Too many talks to remember…

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It has been a hectic but successful day, with 12 hours of cycling around Brisbane and attending talks! I started with a part-drive, part-cycle to Southbank, navigating the rain, to watch two documentaries screened for the World Science Festival. “Mapping the Future: The Power of Algorithms” was an interesting discussion of what “predictive analytics” based on “big data” can foretell of human behaviour. “The Joy of Logic” was too introductory for me, but I was interested in the quirky anecdotes about the Vienna Circle of philosophers.

Next I cycled to the University of Queensland to hear Scott Stephens, editor of the (Australian) ABC’s Religion and Ethics website, on “To See or Not to See: Recovering Moral Vision in a Media Saturated Age”. He was critical of the pettiness of media in a democratic society, citing causes including commercialisation of news, the Watergate scandal, and the media’s change from reporting on politics to deliberately influencing it. Also the rise of social media means news organisations pander to popular taste and attempting to “go viral”. I was reminded of Alain de Botton’s commentary and alternative news experiment.

Immediately afterwards I rushed off to a presentation by George Musser, an editor at Scientific American. Researchers feel popular science reporting at this level and below can be too “dumbed-down” and/or sensationalist. Musser tried to unify the roles of “scientist” and “journalist”: science is his original background, but he also defended a journalist perspective to his audience. He said hot topics include cosmology, anything with “quantum” in the title, mind/consciousness, and others (I can certainly see these emphases in the science festival). But trends change — dinosaurs used to be popular, as was water on Mars but people are sick of hearing about that.

The next talk would be a personal highlight. But first I’ll mention for completeness that last night I attended “The first scientists: Aboriginal science in Queensland” panel discussion. The room was completely packed, the most full for the science festival so far, apparently. There were interesting tidbits such as some man in remote northern Queensland who lost part of a finger to a crocodile, then wrapped it in a local bark, a natural anaesthetic; I would have preferred more concrete examples like this.

Lunch with some visitors

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This is an epic week for science in Brisbane! Lots of experts are in town for the World Science Festival. The astrophysics group from my uni, the University of Queensland, had lunch today with Josh Frieman (from Chicago) and Douglass Scott (from Vancouver). I had a great time.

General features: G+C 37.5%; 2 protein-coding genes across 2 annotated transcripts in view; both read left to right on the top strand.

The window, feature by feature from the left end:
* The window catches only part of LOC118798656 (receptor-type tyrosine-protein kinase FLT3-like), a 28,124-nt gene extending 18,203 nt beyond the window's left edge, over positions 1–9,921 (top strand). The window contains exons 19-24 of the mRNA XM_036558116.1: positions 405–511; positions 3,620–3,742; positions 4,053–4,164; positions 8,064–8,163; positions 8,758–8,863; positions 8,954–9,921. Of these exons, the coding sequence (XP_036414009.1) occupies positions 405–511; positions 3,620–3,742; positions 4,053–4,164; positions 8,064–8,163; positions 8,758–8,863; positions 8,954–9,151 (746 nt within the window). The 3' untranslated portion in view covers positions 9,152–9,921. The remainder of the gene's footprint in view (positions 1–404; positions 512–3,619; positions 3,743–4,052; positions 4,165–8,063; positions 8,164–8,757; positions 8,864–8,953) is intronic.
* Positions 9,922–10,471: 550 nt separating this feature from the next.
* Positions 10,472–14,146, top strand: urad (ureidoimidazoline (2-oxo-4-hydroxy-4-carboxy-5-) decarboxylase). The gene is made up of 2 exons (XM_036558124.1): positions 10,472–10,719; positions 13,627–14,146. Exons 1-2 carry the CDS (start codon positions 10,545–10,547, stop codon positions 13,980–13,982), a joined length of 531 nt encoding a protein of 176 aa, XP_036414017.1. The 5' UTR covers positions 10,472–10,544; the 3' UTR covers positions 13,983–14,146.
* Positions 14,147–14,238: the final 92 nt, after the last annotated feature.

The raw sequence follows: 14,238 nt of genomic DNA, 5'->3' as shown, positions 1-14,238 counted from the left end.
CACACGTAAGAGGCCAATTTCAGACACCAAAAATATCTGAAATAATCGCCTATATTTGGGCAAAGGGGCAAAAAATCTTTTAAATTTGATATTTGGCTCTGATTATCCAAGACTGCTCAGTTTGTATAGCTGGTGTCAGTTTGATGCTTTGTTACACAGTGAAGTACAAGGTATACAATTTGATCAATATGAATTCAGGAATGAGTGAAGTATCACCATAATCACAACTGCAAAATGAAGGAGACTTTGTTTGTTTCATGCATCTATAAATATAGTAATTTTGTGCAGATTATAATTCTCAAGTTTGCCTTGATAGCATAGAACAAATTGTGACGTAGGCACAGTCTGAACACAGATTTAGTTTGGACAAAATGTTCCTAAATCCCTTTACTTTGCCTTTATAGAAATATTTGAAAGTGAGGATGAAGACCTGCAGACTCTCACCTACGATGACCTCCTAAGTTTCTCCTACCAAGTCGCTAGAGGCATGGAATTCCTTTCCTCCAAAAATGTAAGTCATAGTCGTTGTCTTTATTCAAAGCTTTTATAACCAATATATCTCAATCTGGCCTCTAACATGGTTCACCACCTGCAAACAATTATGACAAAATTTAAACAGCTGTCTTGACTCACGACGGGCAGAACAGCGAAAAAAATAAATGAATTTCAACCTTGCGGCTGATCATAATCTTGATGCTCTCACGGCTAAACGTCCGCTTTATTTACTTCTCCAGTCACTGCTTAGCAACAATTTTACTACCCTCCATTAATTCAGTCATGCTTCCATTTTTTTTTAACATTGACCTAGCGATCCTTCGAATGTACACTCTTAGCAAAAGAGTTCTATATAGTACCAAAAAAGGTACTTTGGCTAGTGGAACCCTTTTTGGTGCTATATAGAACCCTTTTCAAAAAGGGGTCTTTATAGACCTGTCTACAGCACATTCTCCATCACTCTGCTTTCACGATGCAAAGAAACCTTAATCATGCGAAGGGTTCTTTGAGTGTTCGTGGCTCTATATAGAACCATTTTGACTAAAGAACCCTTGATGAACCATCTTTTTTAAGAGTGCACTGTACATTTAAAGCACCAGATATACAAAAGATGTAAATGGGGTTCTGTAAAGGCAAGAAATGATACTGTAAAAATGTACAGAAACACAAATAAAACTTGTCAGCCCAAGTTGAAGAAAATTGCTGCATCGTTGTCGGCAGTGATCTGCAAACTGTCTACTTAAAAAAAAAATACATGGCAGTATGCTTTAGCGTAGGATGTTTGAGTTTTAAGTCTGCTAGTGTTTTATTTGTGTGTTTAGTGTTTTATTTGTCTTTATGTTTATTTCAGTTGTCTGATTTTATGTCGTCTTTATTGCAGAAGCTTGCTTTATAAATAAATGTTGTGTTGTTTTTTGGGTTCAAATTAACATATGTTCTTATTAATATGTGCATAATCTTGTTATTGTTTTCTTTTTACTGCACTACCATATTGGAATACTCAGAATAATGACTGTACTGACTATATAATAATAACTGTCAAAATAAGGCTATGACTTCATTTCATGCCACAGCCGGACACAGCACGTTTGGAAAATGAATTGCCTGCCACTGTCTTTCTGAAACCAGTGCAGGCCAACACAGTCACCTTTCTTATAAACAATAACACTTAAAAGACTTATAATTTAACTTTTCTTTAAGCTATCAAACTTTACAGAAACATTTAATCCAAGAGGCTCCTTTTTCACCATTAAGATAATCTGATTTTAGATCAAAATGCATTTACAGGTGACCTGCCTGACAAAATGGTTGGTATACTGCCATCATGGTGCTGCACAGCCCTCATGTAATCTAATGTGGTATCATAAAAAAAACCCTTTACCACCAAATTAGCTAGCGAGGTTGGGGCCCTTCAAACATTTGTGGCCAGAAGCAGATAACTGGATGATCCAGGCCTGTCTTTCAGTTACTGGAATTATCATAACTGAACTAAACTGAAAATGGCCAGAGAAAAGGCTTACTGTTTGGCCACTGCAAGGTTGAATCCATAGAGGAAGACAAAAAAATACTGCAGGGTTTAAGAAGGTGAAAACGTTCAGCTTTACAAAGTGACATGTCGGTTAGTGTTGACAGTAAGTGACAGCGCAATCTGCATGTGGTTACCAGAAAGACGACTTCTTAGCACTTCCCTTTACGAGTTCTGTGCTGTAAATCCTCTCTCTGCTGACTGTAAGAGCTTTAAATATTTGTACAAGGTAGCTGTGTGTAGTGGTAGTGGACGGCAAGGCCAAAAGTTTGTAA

lunch
From left to right: Merryn, Douglas Scott, Colin (author of Colin’s Cosmos), Sam, Tamara Davis, Josh Frieman, and Ed. A mixture of students, professors, and a postdoc; others had already left by this point.

Frieman is the director of the Dark Energy Survey (DES), a large international collaboration which is mapping the skies to measure the expansion of the universe by dark energy. Probably every local at lunch except me was a member of either the Australian version “AusDES”, and/or the Australian astrophysics organisation “CAASTRO” which also shouted lunch incidentally. (My research in relativity is a little different from these groups, being more theoretical, but they are the closest I have to a research community here, and so I was very happy to be invited! A big thank-you to Tamara who is conscientious about that.)

I had a good chat with Douglas, whom I was sitting next to. He shared with the table about one of his students who is studying modified gravity theories (that is, other than Einstein’s general relativity), and how every 3 months he knocks on Douglas’ door with another discovery about why general relativity is superior. He generously asked me about my research, and I explained my analysis of distances in relativity, though it might sound trivial. I also mentioned black hole volumes and new coordinate system(s) I had discovered, and that just recently I had been learning about rotating black holes to potentially extend these results to that situation, which I believe no-one has done before apart from a few specific cases.

lunch
I missed some fun photo opportunities with other students ;-). Sam grabbed a sneaky sip of Josh C.’s iced chocolate when it arrived. Then he made up for it by spoon-feeding Josh ice-cream in a faux-romantic moment. Sam seemed unphased by our eminent guests, but kept up his usual cheeky humour!

While Josh (Frieman) is in town for the science festival, Douglas is in Australia to visit a couple of universities. It also turned out he’s going to a music festival tonight, and I joked that his real ulterior motive had come out! He admitted he once gave a talk at Caltech partly because his favourite band was playing in Los Angeles. Tamara left for the science festival. I had a haircut this morning, thinking I should clean up in case I met some of the celebrity physicists in town but, as you can see from the top photo, a shave was beyond me at this point.